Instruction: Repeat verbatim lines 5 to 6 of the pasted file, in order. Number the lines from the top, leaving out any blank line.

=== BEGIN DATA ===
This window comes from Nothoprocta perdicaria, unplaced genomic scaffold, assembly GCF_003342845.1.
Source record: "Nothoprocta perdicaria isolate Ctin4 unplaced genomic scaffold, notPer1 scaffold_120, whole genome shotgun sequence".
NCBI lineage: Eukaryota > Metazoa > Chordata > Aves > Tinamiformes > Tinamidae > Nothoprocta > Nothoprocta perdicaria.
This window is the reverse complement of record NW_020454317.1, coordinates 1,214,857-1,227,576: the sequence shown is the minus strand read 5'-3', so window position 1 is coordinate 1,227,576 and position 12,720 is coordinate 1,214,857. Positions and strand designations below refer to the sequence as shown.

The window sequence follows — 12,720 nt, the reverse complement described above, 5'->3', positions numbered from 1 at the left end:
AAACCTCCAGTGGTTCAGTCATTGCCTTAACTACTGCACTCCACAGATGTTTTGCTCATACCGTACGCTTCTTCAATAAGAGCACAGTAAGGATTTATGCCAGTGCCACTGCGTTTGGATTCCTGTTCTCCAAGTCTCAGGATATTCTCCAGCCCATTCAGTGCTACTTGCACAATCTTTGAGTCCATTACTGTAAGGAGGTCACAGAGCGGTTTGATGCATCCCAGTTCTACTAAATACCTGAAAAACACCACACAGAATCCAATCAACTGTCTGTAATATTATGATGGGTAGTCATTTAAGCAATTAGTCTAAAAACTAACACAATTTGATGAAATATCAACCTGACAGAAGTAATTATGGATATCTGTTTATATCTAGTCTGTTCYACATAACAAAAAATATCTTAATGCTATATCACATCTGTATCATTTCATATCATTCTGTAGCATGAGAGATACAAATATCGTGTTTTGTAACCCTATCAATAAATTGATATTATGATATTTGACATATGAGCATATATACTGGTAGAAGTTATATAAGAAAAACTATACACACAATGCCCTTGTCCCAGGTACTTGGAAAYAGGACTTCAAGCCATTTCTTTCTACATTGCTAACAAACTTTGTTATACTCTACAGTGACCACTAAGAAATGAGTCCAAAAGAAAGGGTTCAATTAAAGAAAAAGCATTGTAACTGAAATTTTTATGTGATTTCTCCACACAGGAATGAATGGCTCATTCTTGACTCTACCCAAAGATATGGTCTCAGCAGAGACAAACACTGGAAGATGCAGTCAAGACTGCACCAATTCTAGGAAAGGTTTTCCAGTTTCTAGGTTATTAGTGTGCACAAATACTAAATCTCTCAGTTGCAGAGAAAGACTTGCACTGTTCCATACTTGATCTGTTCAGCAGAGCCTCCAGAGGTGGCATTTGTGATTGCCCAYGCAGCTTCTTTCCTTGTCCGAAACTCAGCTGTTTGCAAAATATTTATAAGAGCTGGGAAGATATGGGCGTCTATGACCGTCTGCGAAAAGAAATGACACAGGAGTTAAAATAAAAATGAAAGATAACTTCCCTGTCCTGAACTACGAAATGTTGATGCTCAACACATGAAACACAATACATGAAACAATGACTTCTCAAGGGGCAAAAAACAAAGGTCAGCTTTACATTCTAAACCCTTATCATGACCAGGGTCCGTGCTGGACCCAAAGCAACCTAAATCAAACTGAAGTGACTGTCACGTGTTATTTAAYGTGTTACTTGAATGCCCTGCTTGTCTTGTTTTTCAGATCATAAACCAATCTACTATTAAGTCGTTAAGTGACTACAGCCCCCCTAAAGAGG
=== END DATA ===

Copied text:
The window sequence follows — 12,720 nt, the reverse complement described above, 5'->3', positions numbered from 1 at the left end:
AAACCTCCAGTGGTTCAGTCATTGCCTTAACTACTGCACTCCACAGATGTTTTGCTCATACCGTACGCTTCTTCAATAAGAGCACAGTAAGGATTTATGCCAGTGCCACTGCGTTTGGATTCCTGTTCTCCAAGTCTCAGGATATTCTCCAGCCCATTCAGTGCTACTTGCACAATCTTTGAGTCCATTACTGTAAGGAGGTCACAGAGCGGTTTGATGCATCCCAGTTCTACTAAATACCTGAAAAACACCACACAGAATCCAATCAACTGTCTGTAATATTATGATGGGTAGTCATTTAAGCAATTAGTCTAAAAACTAACACAATTTGATGAAATATCAACCTGACAGAAGTAATTATGGATATCTGTTTATATCTAGTCTGTTCYACATAACAAAAAATATCTTAATGCTATATCACATCTGTATCATTTCATATCATTCTGTAGCATGAGAGATACAAATATCGTGTTTTGTAACCCTATCAATAAATTGATATTATGATATTTGACATATGAGCATATATACTGGTAGAAGTTATATAAGAAAAACTATACACACAATGCCCTTGTCCCAGGTACTTGGAAAYAGGACTTCAAGCCATTTCTTTCTACATTGCTAACAAACTTTGTTATACTCTACAGTGACCACTAAGAAATGAGTCCAAAAGAAAGGGTTCAATTAAAGAAAAAGCATTGTAACTGAAATTTTTATGTGATTTCTCCACACAGGAATGAATGGCTCATTCTTGACTCTACCCAAAGATATGGTCTCAGCAGAGACAAACACTGGAAGATGCAGTCAAGACTGCACCAATTCTAGGAAAGGTTTTCCAGTTTCTAGGTTATTAGTGTGCACAAATACTAAATCTCTCAGTTGCAGAGAAAGACTTGCACTGTTCCATACTTGATCTGTTCAGCAGAGCCTCCAGAGGTGGCATTTGTGATTGCCCAYGCAGCTTCTTTCCTTGTCCGAAACTCAGCTGTTTGCAAAATATTTATAAGAGCTGGGAAGATATGGGCGTCTATGACCGTCTGCGAAAAGAAATGACACAGGAGTTAAAATAAAAATGAAAGATAACTTCCCTGTCCTGAACTACGAAATGTTGATGCTCAACACATGAAACACAATACATGAAACAATGACTTCTCAAGGGGCAAAAAACAAAGGTCAGCTTTACATTCTAAACCCTTATCATGACCAGGGTCCGTGCTGGACCCAAAGCAACCTAAATCAAACTGAAGTGACTGTCACGTGTTATTTAAYGTGTTACTTGAATGCCCTGCTTGTCTTGTTTTTCAGATCATAAACCAATCTACTATTAAGTCGTTAAGTGACTACAGCCCCCCTAAAGAGG